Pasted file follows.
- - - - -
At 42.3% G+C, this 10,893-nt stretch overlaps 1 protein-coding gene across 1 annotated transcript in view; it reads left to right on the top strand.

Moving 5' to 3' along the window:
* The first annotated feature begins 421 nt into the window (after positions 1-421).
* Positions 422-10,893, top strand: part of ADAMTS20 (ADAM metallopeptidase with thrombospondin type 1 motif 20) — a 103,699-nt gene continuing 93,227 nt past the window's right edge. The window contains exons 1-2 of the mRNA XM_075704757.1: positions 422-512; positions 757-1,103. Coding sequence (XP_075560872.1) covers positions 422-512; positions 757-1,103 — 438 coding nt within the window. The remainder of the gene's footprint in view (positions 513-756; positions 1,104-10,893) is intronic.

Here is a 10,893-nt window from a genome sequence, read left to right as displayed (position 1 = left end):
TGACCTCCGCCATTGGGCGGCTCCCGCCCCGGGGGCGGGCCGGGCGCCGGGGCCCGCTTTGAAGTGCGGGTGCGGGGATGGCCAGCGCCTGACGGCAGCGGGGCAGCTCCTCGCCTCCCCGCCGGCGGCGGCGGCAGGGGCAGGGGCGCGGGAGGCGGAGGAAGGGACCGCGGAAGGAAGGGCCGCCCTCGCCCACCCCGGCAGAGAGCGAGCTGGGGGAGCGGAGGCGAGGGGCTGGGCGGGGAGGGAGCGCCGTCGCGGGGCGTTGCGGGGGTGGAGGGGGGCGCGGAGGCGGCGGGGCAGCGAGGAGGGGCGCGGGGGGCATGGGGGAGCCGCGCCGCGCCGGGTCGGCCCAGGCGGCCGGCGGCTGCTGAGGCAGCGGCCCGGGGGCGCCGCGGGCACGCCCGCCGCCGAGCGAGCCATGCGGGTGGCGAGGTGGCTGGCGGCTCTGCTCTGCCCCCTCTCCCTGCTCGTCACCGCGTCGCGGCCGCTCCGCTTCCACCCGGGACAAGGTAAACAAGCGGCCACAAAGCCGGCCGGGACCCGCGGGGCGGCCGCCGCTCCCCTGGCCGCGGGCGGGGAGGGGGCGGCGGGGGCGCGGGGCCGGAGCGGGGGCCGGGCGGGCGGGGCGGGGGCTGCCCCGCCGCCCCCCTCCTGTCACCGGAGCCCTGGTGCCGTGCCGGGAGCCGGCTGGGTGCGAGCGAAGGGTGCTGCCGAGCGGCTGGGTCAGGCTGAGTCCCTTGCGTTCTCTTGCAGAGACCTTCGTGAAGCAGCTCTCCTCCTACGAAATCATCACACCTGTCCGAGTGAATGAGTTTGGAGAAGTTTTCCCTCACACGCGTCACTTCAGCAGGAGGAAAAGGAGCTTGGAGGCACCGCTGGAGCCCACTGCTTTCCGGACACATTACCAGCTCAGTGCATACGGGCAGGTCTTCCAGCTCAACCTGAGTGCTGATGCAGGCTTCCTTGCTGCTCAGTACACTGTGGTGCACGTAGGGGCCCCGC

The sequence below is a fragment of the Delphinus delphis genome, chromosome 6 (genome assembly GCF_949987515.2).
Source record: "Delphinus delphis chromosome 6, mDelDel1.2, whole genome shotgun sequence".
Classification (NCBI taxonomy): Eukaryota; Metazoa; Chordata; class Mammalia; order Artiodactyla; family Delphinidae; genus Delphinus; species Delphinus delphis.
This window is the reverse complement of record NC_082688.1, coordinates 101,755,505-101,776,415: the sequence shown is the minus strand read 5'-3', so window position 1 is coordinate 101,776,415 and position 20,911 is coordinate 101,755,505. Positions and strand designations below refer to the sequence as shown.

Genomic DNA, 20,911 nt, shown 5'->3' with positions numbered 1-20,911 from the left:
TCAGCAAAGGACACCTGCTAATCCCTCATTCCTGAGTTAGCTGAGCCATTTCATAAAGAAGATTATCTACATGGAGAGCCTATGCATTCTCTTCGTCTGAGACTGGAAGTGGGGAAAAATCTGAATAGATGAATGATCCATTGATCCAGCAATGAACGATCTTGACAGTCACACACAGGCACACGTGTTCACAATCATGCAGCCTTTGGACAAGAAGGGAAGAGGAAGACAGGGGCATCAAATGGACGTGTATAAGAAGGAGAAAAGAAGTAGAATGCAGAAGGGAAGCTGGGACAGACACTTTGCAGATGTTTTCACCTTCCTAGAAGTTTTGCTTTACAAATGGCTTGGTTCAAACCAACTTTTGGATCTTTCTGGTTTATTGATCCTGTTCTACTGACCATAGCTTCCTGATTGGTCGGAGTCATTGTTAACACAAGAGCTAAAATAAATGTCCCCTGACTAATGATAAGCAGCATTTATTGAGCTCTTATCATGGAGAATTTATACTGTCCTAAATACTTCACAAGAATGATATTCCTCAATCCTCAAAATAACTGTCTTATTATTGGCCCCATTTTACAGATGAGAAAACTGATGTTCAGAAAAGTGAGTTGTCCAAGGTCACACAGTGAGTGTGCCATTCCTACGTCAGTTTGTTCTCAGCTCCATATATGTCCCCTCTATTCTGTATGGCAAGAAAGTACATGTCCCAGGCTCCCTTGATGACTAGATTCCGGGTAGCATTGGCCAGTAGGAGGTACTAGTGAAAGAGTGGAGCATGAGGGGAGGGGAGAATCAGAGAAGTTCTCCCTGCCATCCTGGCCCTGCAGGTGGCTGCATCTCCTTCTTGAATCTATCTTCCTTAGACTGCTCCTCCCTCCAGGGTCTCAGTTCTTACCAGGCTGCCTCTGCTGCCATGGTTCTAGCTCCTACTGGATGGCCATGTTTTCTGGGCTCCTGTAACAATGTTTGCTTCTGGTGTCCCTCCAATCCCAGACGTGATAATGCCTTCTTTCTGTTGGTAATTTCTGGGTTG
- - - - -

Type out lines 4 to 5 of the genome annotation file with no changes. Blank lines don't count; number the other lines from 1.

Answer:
* Positions 422-10,893, top strand: part of ADAMTS20 (ADAM metallopeptidase with thrombospondin type 1 motif 20) — a 103,699-nt gene continuing 93,227 nt past the window's right edge. The window contains exons 1-2 of the mRNA XM_075704757.1: positions 422-512; positions 757-1,103. Coding sequence (XP_075560872.1) covers positions 422-512; positions 757-1,103 — 438 coding nt within the window. The remainder of the gene's footprint in view (positions 513-756; positions 1,104-10,893) is intronic.

Here is a 10,893-nt window from a genome sequence, read left to right as displayed (position 1 = left end):